Young’s pubs’ Chris Knights: ‘Healthy eating isn’t a trend, it’s a culture’

By Tom Gatehouse, Food Spark

- Last updated on GMT

Food expert: Chris Knights is the group executive chef for Young's and Geronimo pubs
Food expert: Chris Knights is the group executive chef for Young's and Geronimo pubs
The group executive chef talks huge changes in customer viewpoints, why the Burger Shack will continue to draw crowds this summer and how every Young’s pub now has a vegan option.

Knights on Paper

  • Started as a chef at the age of 16 in his mum’s local pub
  • Served as a development chef for Out of Town Restaurants Group and Funny Bones Foodservice
  • Just celebrated seven years as group executive chef at Young’s
  • Young’s, one of the biggest operators of pubs in London and the Southeast, owns around 250 different outposts across their portfolio. Chris Knights, still at the tender age of 34, is the company’s group executive chef, with his role in the company encompassing everything from food to staff.
  • His small team of divisional executive chefs act as lieutenants in a large army, with Knights rarely found in the same place twice in a row – very much a theme of his career.
  • Starting as a chef proper as a 16-year-old in his mum’s local pub, Knights honed his early food ambitions and went on to cook at Rosette level, before diving into the world of the development chef.
  • For Out of Town Restaurants Group, he headed up everything food related and played a key role in opening 35 restaurants/coffee shops across many major shopping centres and retail parks – all the while living out of a suitcase in a hotel room.
  • This dramatically changed after a move to Funny Bones Foodservice, where he switched hotel rooms for jet-setting around the globe, working with American, Mexican and Caribbean food products in hotels, marketplaces and restaurants as far as Jamaica – where he has just returned from a two-week holiday having reached the seven-year mark as Young’s group executive chef.

Food Spark

Chris Knights says:

My first interaction with food came at home. ​We like to get round the table for a big roast, that kind of thing, and my mum’s a big foodie. She – ‘My old girl’ – actually runs a pub in the town I grew up in and that’s where I started, chopping carrots and peeling potatoes as a 13-year-old helping out.

With all the chef shortages that we’ve had in this country,​ the head chef eventually offered me a job as a chef there. It was a case of: “Right Chris, this is how you make a Bearnaise!”

I suppose I’ve come full circle, really.​ After my time in the local pub, I left to be a development chef for foodservice companies – which was a lot of travelling – and now I’m developing the very meals my family and I love back home for Young’s.

My days vary enormously.​ Today, for example, I started at our Young’s development centre in Wandsworth to try out a new style of oven and also to live stream a training session with the academy. Then I shot to The Alma pub round the corner to work with the guys from The Guinea Grill in Mayfair, who are developing pies and selections of grilled meats with us for the summer.

On other days, you’ll find me operating anything from refresher courses to chef forums​ (where we discuss recipe improvements and seasonality, among other things). I also arrange trips, such as a foraging trip to Colchester, which we’ll be doing at some point soon, as rewards/incentives for core team’s hard work over the year.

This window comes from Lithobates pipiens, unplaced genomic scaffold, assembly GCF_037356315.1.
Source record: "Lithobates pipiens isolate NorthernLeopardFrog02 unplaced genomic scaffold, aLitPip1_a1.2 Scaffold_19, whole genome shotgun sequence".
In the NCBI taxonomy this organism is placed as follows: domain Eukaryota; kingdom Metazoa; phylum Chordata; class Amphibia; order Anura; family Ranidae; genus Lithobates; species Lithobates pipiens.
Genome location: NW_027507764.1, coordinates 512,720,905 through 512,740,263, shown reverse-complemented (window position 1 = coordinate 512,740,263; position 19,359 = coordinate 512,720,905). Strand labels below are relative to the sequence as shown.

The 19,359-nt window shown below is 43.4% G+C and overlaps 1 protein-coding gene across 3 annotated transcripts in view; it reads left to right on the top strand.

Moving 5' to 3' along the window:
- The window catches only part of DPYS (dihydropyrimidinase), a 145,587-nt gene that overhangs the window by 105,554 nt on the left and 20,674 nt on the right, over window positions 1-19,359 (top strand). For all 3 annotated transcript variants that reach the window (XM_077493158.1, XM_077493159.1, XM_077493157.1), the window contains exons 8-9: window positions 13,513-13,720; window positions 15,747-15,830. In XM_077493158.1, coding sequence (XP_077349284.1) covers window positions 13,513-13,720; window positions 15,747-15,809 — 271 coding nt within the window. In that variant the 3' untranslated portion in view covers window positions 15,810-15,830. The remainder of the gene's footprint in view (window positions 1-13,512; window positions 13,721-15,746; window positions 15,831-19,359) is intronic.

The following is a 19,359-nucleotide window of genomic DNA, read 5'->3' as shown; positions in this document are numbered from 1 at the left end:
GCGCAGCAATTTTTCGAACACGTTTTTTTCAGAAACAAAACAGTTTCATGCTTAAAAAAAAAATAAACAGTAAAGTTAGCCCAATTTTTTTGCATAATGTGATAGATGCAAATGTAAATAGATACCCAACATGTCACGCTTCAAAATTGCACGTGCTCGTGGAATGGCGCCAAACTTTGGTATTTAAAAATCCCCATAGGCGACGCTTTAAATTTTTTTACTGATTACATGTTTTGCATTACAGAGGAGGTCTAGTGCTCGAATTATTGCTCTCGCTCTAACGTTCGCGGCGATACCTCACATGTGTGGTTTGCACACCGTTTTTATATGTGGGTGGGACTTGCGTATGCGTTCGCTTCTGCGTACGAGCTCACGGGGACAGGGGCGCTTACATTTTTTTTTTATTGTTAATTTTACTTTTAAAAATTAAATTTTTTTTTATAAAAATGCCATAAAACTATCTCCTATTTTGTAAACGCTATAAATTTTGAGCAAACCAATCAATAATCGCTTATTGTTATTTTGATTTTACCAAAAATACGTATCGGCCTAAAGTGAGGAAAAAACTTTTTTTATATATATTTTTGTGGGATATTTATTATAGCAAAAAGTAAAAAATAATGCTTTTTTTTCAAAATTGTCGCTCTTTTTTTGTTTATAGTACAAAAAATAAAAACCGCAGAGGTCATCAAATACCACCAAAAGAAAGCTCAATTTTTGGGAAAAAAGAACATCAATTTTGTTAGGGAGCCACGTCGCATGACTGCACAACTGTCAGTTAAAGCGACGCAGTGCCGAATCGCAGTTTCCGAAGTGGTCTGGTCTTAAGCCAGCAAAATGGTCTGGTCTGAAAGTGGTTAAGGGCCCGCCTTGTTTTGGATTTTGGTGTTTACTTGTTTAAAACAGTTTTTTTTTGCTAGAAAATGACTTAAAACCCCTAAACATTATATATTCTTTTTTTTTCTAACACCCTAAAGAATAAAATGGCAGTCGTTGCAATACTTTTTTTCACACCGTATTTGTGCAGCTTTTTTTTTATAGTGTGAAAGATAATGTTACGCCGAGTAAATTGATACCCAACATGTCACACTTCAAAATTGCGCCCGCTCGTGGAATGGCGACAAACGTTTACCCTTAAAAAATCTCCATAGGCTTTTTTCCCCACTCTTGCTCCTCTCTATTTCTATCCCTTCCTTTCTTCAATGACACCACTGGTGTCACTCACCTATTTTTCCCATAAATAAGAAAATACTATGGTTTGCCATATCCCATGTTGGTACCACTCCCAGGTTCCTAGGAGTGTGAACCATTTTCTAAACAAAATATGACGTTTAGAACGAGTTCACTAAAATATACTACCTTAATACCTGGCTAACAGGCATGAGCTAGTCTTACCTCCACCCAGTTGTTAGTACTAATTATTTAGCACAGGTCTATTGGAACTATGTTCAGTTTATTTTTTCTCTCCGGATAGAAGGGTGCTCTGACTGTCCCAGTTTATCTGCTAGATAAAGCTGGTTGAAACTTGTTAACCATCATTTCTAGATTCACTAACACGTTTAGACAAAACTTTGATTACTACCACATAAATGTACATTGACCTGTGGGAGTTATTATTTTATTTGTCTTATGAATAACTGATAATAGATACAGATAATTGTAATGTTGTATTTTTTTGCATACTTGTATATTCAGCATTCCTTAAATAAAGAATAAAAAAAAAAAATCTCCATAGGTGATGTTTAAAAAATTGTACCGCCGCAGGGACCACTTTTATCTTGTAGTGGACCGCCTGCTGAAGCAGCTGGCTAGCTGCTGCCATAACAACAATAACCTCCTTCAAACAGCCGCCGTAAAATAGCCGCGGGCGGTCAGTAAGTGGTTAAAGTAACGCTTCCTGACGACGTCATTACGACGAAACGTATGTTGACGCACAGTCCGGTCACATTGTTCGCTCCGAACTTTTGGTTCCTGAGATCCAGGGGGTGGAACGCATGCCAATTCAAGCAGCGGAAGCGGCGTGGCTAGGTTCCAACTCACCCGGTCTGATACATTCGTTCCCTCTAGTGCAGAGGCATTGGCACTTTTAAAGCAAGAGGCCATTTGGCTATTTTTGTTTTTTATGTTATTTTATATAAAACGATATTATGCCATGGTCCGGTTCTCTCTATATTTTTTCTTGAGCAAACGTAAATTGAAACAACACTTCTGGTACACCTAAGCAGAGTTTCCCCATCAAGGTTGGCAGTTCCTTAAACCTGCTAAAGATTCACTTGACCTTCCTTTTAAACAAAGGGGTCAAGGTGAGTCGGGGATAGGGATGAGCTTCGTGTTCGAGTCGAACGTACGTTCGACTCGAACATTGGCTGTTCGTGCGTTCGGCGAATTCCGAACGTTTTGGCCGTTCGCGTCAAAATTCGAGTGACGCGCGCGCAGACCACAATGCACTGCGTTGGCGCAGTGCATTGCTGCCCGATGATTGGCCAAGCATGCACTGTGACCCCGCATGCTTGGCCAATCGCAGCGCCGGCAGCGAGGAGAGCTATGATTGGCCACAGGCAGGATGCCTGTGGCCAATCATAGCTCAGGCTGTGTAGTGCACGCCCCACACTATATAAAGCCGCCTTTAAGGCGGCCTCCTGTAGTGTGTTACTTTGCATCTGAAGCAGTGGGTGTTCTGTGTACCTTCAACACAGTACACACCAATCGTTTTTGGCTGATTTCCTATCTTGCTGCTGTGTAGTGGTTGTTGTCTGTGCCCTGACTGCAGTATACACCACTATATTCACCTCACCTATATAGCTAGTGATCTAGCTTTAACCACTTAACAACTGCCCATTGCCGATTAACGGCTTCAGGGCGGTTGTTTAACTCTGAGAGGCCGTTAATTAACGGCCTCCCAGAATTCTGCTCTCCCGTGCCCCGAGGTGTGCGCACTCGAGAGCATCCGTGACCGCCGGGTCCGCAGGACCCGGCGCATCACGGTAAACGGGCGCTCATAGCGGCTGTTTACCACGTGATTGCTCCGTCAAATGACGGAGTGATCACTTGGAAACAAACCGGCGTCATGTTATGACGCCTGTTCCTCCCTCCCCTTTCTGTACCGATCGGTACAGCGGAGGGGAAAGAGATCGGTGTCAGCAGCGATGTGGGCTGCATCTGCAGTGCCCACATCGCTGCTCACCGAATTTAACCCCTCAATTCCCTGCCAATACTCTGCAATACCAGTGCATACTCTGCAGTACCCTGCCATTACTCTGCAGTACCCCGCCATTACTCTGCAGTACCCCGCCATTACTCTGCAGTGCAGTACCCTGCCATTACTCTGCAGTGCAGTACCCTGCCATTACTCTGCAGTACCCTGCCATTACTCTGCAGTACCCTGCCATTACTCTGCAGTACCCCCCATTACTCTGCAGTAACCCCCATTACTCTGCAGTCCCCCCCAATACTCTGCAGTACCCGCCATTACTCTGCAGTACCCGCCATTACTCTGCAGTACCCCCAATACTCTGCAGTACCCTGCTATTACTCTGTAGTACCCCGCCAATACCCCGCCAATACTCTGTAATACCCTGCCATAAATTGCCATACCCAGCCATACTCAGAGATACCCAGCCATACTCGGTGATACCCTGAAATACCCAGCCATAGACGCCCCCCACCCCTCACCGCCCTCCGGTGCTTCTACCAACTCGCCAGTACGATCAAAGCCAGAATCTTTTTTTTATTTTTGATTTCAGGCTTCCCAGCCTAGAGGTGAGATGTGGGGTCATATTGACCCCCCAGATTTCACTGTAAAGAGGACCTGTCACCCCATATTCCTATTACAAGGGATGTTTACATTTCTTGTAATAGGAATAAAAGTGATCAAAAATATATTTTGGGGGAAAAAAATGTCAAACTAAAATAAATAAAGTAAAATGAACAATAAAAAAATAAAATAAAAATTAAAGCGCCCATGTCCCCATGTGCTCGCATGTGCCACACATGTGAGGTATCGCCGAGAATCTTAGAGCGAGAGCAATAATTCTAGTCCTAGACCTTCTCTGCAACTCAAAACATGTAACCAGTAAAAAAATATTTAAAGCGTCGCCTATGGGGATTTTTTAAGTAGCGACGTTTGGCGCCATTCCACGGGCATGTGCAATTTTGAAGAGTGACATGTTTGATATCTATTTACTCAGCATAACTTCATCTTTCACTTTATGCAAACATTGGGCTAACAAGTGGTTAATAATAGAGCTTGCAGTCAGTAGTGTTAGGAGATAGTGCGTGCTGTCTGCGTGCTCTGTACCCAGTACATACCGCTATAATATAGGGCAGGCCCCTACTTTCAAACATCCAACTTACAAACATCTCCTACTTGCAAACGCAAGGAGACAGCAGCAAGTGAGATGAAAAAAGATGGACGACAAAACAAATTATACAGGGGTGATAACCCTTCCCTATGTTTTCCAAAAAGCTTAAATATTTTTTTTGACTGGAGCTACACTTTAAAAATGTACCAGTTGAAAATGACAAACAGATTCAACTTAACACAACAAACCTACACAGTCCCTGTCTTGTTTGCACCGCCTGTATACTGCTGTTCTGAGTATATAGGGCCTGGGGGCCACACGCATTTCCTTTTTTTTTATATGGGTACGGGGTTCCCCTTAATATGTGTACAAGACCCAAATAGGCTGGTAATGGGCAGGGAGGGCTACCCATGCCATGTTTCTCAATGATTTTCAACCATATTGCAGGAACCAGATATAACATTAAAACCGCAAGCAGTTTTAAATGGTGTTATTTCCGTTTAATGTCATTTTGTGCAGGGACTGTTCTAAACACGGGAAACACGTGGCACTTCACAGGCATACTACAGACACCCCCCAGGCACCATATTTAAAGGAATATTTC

In terms of the food offering at Young’s,​ it’s all about consistency, individuality and that seasonality. Every Young’s and Geronimo pub has its own identity and it’s really important to show that through the menu, with the best of British foundations.

My role is normally on a one-to-one basis​ with individual pubs as they have ownership of their menus, bar five classics which every outpost must have: a burger, a pie, fish and chips, a steak and a chicken burger.

The only other point on the menu we make sure is ever-present now​ is a vegetarian and a vegan option. It used to be just a veggie option but, in the last few months we’ve added vegan too because of the current climate. So that could be something like an orange, pomegranate, roasted beets and dukkah salad. Or maybe a roast pumpkin, blood orange, chestnuts and black cabbage dish.

Healthy eating isn’t a trend,​ it’s a culture – I’m a flexitarian myself!

Our customer base has changed massively​ in the last five years. More and more, people want to understand where their food comes from, they want a higher quality product and they even want to know what happens to wasted food. We have to be environmentally friendly and offer affordable luxury in a pub environment. There’s a lot to think about!

Our Burger Shack concept is also going strong.​ With customers veering towards snacking and quick meals, we came up with the idea to produce a high-quality product in 10 minutes or less.

We’ve 30 different, high-volume sites operating with Burger Shacks,​ and it’s been going three years now. The younger demographic really go with it, and it’s great to have, say, 300 heads in a garden and to be able to feed them quickly and easily.

It’s been a brilliant year​ and I’m actually in the process of arranging a trip to New York for some of the team to celebrate. I’d love to take them to Eleven Maddison Park, but at $400-a-head it might be the only stop on the trip!

This article was supplied by The Morning Advertiser’s sister title​​. Food Spark’s mission is to keep food professionals ahead of culinary trends. Request a trial here: uryc@sbbqfcnex.pbz​​ ​​

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